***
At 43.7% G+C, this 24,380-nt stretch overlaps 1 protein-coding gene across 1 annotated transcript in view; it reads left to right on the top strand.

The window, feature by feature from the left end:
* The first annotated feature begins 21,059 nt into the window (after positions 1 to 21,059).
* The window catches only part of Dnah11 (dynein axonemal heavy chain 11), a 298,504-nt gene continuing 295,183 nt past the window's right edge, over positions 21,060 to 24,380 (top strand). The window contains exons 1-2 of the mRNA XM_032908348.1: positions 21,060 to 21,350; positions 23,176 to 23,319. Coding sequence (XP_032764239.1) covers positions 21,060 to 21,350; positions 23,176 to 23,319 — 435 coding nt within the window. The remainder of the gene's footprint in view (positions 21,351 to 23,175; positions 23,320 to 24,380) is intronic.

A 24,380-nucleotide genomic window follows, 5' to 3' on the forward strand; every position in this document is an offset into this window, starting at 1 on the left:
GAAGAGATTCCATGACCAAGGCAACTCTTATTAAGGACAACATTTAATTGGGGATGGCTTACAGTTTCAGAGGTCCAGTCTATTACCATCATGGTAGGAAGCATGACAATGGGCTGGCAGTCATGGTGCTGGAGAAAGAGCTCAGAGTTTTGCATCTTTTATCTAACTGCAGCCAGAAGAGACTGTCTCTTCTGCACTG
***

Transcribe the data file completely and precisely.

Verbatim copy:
At 43.7% G+C, this 24,380-nt stretch overlaps 1 protein-coding gene across 1 annotated transcript in view; it reads left to right on the top strand.

The window, feature by feature from the left end:
* The first annotated feature begins 21,059 nt into the window (after positions 1 to 21,059).
* The window catches only part of Dnah11 (dynein axonemal heavy chain 11), a 298,504-nt gene continuing 295,183 nt past the window's right edge, over positions 21,060 to 24,380 (top strand). The window contains exons 1-2 of the mRNA XM_032908348.1: positions 21,060 to 21,350; positions 23,176 to 23,319. Coding sequence (XP_032764239.1) covers positions 21,060 to 21,350; positions 23,176 to 23,319 — 435 coding nt within the window. The remainder of the gene's footprint in view (positions 21,351 to 23,175; positions 23,320 to 24,380) is intronic.

A 24,380-nucleotide genomic window follows, 5' to 3' on the forward strand; every position in this document is an offset into this window, starting at 1 on the left:
GAAGAGATTCCATGACCAAGGCAACTCTTATTAAGGACAACATTTAATTGGGGATGGCTTACAGTTTCAGAGGTCCAGTCTATTACCATCATGGTAGGAAGCATGACAATGGGCTGGCAGTCATGGTGCTGGAGAAAGAGCTCAGAGTTTTGCATCTTTTATCTAACTGCAGCCAGAAGAGACTGTCTCTTCTGCACTG